Shape Shifters: David Salle Ghost Paintings
David Salle Ghost Paintings at Skarstedt Gallery
November 8 – December 21, 2013
20 East 79th Street, between Fifth and Madison avenues
New York City, 212.737.2060
Walking into Salle’s Ghost Painting show late last year, one might have expected to see Salle’s multi-layered, lateral dislocations of image and subject played out across the surface. Instead, one was transfixed by beautiful color, translucence and internal depth. There is also directness, singularity, and an emphasis on centrality in this series from the early 1990s. The tough simplicity of the Ghost Paintings is a clear pivot from Salle’s better-known work.
I immediately thought of a comment the painter and critic Sidney Tillim had made to me twenty years ago. Tillim had stated with certitude that David Salle is an exceptionally fine colorist. I hadn’t thought of Salle in these terms before, but Sidney’s comment stuck with me. I have always considered Salle’s main achievement to be his inventive use of inserts and filigrees in energetic compositions. Initially informed by John Baldessari at Cal Arts in the early seventies, Salle’s probing imagination eventually found common cause with the flurried compositions of Francis Picabia, Robert Rauschenberg and James Rosenquist toward the end of that decade. But Salle’s longstanding, unwavering ability to communicate how much he loves the act of painting was a thorny proposition for an artist who ascended with “Pictures Generation.” Salle’s signature trajectory, an imagistic slot-machine surrealism, barrels on, as recently evidenced in New York solo exhibitions at Lever House and Mary Boone gallery in 2012 and 2011 respectively.
So much is captivating here. Bold simplicity reigns as big fields of color dominate these large paintings. The color schemes range from melancholic to a brightness that is reminiscent of Warhol’s swan song Daimler-Benz car series. And if you’ve ever wondered what single representation Salle would settle on if he had to downshift from his effusive progression of racing representations, here it is – a photo image staged by Salle himself, of a mysterious shrouded figure, drapery cascading that is timeless and elegiac. Anonymous yet theatrical, the figure’s absence of identity actually increases its presence. It’s as if Salle is asking, if I cover it over, does it really have less impact? It is an act of negation that begets pictorial possibilities.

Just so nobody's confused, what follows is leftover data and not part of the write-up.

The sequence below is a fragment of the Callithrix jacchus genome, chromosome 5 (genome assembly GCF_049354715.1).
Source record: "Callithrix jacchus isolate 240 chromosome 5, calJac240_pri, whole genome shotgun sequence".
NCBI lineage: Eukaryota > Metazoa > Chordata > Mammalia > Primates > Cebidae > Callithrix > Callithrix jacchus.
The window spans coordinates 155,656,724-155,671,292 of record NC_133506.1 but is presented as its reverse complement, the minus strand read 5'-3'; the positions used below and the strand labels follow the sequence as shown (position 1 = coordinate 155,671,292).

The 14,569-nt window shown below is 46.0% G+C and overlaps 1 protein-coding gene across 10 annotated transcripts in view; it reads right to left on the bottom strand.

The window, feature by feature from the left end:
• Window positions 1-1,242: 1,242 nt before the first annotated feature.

The presence of a shrouded figure, eerie and beautiful, carries centuries of history. When Salle elects not to use color, as in Ghost 12, associations of grisaille painting, haunting fragments of classical sculpture, and the gloomy tonalities of early photography spill forth. Salle’s drapery configurations bear resemblance to the backdrops in Victorian photos of children, a portrait style in which mothers actually hid under fabric drapery while supporting their toddlers for the camera. That Salle has titled his series Ghost Paintings underscores the images’ spectral, shape-shifting quality, which also echoes turn-of-the-century interest in spiritualism and supernal apparitions. And Salle’s softly contoured drapery can also suggest feminine interiority. The florals of Ghost 9 and Ghost 11 recall Fragonard’s young women swathed in pinks, yellows and blues.